Skip to main content

Rolling art

Wooden-frame bicycles are challenging to make and provide a softer ride.

Wooden-frame bicycles are challenging to make and provide a softer ride.


Avid woodworker and cycling enthusiast Chris Connor fused both of his interests when he opened Connor Wood Bicycles of Denver in 2012. His company offers handcrafted hardwood-framed bicycles which give the end-user a most unique riding experience.

“Wood has a wonderful ability to soften the ride a little bit. It takes the edge out of things which is why a lot of carpenters prefer a wood handle hammer to one that’s made of steel or fiberglass,” says Connor. 

“You’re also on something totally unique that tends to wow and inspire you and others around you. Part of the fun of the wood bikes is that people don’t believe you can actually ride a wooden bicycle. It defies logic, but when done right it really works.”

Learning the proper woodworking techniques didn’t happen overnight. Connor started as a hobbyist furniture maker in Colorado, then joined his brother’s guitar-building shop in Cape Cod (Mass.) and built wooden boats on nights and weekends.

Now, his custom bicycles are bought and used for everything from leisure rides to endurance races in Colorado and around the world. They are typically made with American white ash or black walnut. Some parts get sliced, steam bent and reassembled with aircraft grade epoxy and Kevlar strips for strength.

“Wood bicycles in 2012 were a novel concept. Nobody had really been using curved or bent or laminated wood in their designs. Knowing you need exceptional strength for a frame, I knew you would need to bend the wood instead of cutting curves across the material. I realized if I did some things with steam bending and composite lamination, that I could make the wood bicycles exceptionally stronger than anybody else who was doing it,” says Connor.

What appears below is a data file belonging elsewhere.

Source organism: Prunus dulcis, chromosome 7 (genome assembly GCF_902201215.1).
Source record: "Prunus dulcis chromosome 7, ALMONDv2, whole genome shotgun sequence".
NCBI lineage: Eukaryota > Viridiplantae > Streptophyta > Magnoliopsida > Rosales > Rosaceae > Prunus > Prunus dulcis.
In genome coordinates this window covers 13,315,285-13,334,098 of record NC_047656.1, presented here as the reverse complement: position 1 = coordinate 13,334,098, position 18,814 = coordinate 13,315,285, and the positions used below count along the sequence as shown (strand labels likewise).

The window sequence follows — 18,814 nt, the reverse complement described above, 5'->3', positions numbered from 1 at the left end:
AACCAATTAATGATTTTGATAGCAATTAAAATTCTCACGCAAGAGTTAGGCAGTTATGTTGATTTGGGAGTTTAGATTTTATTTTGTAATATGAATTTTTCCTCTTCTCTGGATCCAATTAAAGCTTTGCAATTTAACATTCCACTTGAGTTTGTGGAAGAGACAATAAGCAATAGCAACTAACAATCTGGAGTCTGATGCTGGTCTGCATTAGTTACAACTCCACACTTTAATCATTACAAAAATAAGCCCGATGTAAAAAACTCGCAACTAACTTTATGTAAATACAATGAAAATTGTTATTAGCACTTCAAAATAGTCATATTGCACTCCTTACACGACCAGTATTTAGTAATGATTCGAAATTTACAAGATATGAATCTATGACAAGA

Connor’s frames weigh about five pounds, nearly that of a steel frame and are built to order. He makes cruising, mountain, touring and other types of bikes that sell for $4,000 to $10,000.

For more, visit

This article originally appeared in the January 2019 issue.

Related Articles


On a roll, straight and true

David Musty of Signal Hill, Calif., found his woodworking niche 20 years ago when he started David Musty Putters in 1997.

Selling cellars

Thanks to his customers’ appreciation for fine wine, Darryl Hogeback of Denver is thriving with his custom wine cellar business, Savanté Wine Cellars.


Grow it yourself

In the wake of problems affecting availability of Honduras rosewood, including depleted supply and complicated government regulations, one instrument maker has found a solution that ensures his company an ongoing availability of the endangered hardwood.


And the beat goes on

Though he claims to not have a musical bone in his body, Michael Thiele has been making and selling wooden art drums and other percussion pieces for 43 years.

John Staack (right) and Jim Moore, owners of Staack Moore Woodworking.

High art for expensive tastes

Business partners John Staack and Jim Moore proudly build projects for their high-end client base, consisting almost entirely of multimillion-dollar homes